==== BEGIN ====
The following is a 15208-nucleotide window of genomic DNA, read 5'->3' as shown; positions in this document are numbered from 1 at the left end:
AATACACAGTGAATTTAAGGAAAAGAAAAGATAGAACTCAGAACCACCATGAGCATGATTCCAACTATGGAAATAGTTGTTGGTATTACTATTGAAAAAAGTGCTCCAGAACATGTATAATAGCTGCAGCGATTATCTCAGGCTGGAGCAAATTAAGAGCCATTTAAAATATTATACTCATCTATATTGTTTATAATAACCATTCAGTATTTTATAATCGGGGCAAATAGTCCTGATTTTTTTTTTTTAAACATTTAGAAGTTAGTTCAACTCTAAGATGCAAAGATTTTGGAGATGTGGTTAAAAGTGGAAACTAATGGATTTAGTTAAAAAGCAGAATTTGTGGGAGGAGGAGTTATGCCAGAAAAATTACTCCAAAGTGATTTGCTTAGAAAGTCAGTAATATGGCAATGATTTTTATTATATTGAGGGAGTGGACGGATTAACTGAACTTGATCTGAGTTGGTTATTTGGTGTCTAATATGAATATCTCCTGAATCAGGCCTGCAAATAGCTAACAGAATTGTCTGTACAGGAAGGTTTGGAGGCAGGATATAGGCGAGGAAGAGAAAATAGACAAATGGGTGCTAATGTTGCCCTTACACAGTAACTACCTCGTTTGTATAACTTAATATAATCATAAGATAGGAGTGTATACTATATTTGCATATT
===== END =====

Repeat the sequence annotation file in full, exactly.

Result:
The following is a 15208-nucleotide window of genomic DNA, read 5'->3' as shown; positions in this document are numbered from 1 at the left end:
AATACACAGTGAATTTAAGGAAAAGAAAAGATAGAACTCAGAACCACCATGAGCATGATTCCAACTATGGAAATAGTTGTTGGTATTACTATTGAAAAAAGTGCTCCAGAACATGTATAATAGCTGCAGCGATTATCTCAGGCTGGAGCAAATTAAGAGCCATTTAAAATATTATACTCATCTATATTGTTTATAATAACCATTCAGTATTTTATAATCGGGGCAAATAGTCCTGATTTTTTTTTTTTAAACATTTAGAAGTTAGTTCAACTCTAAGATGCAAAGATTTTGGAGATGTGGTTAAAAGTGGAAACTAATGGATTTAGTTAAAAAGCAGAATTTGTGGGAGGAGGAGTTATGCCAGAAAAATTACTCCAAAGTGATTTGCTTAGAAAGTCAGTAATATGGCAATGATTTTTATTATATTGAGGGAGTGGACGGATTAACTGAACTTGATCTGAGTTGGTTATTTGGTGTCTAATATGAATATCTCCTGAATCAGGCCTGCAAATAGCTAACAGAATTGTCTGTACAGGAAGGTTTGGAGGCAGGATATAGGCGAGGAAGAGAAAATAGACAAATGGGTGCTAATGTTGCCCTTACACAGTAACTACCTCGTTTGTATAACTTAATATAATCATAAGATAGGAGTGTATACTATATTTGCATATT